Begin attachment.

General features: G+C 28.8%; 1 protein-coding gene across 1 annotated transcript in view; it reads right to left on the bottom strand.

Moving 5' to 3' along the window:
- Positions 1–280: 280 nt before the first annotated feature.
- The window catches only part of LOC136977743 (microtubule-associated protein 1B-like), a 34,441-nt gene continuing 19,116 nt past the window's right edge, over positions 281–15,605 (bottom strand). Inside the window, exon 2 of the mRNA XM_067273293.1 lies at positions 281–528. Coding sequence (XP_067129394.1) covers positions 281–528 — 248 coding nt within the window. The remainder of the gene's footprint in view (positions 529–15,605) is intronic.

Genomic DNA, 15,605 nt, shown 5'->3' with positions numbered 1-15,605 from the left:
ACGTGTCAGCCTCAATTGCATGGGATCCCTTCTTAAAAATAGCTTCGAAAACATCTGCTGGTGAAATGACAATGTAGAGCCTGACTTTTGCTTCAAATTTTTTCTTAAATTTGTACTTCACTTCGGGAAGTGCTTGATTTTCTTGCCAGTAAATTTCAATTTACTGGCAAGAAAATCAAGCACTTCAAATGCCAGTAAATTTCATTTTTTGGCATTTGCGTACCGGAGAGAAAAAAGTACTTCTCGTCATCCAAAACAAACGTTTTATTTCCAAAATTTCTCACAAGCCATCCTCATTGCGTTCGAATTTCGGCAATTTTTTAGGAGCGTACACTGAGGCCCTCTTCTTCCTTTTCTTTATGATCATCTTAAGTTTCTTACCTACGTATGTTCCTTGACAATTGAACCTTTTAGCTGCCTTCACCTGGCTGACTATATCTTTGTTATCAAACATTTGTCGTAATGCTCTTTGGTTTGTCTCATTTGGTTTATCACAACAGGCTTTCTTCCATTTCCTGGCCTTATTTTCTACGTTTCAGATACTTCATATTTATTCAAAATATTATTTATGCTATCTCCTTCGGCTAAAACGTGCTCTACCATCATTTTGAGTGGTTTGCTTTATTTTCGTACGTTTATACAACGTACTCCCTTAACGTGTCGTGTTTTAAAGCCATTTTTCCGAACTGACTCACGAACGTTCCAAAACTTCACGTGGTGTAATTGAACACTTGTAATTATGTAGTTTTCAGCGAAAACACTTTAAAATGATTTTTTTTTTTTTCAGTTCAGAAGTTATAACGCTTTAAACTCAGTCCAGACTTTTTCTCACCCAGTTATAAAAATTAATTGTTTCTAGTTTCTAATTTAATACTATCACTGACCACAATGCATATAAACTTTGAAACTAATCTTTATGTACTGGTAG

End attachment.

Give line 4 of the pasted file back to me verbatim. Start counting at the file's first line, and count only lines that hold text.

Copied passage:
- The window catches only part of LOC136977743 (microtubule-associated protein 1B-like), a 34,441-nt gene continuing 19,116 nt past the window's right edge, over positions 281–15,605 (bottom strand). Inside the window, exon 2 of the mRNA XM_067273293.1 lies at positions 281–528. Coding sequence (XP_067129394.1) covers positions 281–528 — 248 coding nt within the window. The remainder of the gene's footprint in view (positions 529–15,605) is intronic.